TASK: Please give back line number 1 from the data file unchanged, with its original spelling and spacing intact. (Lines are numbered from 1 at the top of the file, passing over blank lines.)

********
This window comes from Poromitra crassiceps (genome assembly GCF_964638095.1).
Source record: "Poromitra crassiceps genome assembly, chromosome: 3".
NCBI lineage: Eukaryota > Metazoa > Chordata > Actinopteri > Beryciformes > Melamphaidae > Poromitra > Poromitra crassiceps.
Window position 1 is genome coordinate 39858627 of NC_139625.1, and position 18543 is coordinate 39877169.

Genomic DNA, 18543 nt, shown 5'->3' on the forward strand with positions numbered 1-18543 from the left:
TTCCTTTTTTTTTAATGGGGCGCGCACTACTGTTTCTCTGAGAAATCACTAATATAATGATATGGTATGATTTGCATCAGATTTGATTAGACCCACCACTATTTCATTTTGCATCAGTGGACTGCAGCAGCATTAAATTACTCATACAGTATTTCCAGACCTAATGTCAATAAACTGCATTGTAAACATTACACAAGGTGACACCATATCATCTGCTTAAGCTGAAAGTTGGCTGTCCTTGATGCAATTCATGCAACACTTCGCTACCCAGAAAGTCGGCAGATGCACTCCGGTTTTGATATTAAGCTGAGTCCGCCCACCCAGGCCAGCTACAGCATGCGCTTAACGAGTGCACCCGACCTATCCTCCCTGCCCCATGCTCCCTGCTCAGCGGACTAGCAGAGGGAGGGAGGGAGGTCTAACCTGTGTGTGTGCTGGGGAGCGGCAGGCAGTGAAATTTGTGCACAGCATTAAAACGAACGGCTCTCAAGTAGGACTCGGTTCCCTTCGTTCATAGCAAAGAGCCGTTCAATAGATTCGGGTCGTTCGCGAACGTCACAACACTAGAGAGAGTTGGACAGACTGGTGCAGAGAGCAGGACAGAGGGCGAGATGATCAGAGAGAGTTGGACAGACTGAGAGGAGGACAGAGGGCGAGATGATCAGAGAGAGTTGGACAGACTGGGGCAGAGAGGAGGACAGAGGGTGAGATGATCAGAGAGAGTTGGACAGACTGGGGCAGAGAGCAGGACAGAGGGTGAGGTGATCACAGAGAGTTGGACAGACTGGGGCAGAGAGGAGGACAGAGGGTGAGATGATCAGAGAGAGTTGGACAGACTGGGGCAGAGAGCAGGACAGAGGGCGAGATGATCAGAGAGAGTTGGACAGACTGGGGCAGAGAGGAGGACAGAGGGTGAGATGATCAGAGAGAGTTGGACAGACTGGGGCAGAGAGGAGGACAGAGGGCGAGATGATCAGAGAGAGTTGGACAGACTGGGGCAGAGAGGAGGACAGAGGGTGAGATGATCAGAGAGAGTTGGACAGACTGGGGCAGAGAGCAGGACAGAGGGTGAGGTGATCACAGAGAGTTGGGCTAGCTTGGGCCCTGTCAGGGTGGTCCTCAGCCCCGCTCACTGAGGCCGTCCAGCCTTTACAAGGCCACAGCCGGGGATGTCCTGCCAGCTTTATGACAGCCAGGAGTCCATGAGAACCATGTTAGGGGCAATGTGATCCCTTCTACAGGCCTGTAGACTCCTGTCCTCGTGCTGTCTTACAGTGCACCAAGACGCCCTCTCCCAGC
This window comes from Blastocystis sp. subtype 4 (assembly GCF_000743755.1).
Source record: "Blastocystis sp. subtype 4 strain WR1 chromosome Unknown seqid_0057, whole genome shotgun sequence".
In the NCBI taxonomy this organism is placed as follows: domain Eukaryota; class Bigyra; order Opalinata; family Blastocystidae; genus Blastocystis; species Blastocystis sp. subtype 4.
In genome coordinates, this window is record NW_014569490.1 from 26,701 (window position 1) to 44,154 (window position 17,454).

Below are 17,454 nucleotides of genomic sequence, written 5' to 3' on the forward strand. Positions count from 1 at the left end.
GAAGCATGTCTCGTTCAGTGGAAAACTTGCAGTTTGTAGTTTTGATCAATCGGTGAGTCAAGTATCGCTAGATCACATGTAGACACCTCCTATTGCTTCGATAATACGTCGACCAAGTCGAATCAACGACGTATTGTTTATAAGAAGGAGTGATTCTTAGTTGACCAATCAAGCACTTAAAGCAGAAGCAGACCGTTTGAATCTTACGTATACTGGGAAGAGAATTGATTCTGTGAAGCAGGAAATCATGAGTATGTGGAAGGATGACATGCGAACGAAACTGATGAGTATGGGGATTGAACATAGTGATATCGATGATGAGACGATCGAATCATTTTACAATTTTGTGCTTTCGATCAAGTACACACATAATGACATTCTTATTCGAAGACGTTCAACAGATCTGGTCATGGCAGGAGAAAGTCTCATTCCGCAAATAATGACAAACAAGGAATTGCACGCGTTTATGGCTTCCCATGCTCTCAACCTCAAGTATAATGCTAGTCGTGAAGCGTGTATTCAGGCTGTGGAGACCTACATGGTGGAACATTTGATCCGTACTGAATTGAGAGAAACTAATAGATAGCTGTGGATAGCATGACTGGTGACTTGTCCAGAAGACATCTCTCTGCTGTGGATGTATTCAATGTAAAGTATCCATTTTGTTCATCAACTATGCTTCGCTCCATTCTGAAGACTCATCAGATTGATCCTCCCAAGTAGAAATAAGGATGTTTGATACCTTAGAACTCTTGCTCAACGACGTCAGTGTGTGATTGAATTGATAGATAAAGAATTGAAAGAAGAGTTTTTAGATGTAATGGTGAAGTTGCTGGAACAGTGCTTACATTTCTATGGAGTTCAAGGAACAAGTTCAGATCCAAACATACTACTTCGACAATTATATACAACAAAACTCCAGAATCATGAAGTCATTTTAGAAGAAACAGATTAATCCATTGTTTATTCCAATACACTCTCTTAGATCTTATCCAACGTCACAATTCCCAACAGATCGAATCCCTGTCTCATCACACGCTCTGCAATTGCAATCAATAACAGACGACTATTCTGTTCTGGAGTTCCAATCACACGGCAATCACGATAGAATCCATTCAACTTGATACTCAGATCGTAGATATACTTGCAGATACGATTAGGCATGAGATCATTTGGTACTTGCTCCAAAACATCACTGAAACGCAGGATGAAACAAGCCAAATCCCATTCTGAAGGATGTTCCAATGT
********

This window comes from Poromitra crassiceps (genome assembly GCF_964638095.1).